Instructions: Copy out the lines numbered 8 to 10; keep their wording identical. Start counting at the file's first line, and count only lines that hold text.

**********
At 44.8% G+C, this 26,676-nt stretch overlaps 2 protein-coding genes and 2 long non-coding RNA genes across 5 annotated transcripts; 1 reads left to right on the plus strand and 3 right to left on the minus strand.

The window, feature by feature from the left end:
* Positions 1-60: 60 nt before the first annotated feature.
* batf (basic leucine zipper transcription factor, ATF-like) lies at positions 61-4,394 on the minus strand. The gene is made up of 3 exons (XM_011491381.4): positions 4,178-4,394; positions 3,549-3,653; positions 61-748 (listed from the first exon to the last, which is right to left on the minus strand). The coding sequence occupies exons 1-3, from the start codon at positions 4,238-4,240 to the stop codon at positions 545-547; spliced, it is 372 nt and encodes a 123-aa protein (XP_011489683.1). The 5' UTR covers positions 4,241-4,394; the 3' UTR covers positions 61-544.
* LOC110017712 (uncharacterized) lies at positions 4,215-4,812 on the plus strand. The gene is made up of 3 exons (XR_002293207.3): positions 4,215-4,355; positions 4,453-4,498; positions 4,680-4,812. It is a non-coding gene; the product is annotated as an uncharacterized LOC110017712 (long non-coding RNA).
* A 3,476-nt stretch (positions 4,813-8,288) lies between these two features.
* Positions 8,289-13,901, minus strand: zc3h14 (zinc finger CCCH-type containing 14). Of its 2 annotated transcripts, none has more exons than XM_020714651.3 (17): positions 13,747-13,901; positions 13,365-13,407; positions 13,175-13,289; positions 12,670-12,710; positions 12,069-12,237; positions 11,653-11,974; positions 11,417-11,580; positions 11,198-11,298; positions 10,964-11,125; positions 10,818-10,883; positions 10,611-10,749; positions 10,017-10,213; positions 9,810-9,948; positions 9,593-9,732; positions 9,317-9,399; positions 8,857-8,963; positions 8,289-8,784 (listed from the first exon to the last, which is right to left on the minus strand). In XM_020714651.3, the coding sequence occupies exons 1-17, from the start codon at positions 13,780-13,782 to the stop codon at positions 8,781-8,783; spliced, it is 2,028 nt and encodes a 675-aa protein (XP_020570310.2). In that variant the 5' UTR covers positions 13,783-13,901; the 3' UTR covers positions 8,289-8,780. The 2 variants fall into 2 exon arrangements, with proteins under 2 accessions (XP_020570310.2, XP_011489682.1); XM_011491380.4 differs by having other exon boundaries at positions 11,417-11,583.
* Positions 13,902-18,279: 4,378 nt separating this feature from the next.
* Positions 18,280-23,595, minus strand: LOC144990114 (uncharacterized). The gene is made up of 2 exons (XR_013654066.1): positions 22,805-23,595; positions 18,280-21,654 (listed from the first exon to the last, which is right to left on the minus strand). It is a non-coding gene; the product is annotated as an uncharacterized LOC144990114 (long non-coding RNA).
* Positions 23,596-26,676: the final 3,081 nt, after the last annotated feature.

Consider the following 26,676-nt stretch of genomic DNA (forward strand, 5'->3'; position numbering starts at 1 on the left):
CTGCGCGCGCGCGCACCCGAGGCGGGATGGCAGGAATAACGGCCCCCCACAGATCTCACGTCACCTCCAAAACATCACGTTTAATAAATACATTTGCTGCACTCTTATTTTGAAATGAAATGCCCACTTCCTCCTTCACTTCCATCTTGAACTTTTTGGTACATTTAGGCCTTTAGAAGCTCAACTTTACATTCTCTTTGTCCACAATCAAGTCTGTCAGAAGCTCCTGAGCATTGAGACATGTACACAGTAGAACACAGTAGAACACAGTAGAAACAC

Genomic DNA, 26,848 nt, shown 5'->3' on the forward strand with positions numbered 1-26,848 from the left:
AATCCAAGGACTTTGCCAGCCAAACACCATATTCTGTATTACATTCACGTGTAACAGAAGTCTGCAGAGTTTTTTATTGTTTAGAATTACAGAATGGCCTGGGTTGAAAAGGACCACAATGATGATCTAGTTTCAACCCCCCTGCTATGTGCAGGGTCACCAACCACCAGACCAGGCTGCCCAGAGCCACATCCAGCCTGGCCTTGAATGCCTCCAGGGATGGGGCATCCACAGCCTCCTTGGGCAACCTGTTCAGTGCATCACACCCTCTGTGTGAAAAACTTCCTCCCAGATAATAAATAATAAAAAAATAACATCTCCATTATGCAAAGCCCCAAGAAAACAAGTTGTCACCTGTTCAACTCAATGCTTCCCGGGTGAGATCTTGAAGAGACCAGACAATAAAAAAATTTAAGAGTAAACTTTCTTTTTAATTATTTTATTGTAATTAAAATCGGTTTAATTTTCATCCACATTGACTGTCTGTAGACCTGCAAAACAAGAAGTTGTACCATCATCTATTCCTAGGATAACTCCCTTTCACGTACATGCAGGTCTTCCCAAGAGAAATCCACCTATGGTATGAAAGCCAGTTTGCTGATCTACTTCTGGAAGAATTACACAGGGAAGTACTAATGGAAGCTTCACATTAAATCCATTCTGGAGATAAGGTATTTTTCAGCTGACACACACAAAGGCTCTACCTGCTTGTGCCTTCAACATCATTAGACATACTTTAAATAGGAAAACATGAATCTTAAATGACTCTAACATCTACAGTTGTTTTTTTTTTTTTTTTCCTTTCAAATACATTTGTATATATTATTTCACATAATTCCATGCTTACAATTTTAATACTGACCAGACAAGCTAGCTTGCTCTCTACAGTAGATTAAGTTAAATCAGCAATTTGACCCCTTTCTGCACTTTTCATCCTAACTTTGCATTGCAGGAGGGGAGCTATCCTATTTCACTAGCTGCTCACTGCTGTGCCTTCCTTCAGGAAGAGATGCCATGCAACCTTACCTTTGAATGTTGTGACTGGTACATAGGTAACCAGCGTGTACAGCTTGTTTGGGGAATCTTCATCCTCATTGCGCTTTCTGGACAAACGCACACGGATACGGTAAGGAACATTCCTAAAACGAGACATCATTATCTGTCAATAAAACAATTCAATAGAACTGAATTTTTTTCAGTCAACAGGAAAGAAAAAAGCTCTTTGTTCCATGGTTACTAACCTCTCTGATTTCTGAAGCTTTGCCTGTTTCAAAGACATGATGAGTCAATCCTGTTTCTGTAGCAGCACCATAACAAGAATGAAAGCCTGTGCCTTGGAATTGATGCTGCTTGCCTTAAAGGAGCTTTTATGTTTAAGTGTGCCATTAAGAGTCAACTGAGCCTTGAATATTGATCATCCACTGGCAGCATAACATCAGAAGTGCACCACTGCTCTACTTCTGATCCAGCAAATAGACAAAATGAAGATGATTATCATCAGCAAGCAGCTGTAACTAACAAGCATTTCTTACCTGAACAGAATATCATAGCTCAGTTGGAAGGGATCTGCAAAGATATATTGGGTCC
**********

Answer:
* Positions 13,902-18,279: 4,378 nt separating this feature from the next.
* Positions 18,280-23,595, minus strand: LOC144990114 (uncharacterized). The gene is made up of 2 exons (XR_013654066.1): positions 22,805-23,595; positions 18,280-21,654 (listed from the first exon to the last, which is right to left on the minus strand). It is a non-coding gene; the product is annotated as an uncharacterized LOC144990114 (long non-coding RNA).
* Positions 23,596-26,676: the final 3,081 nt, after the last annotated feature.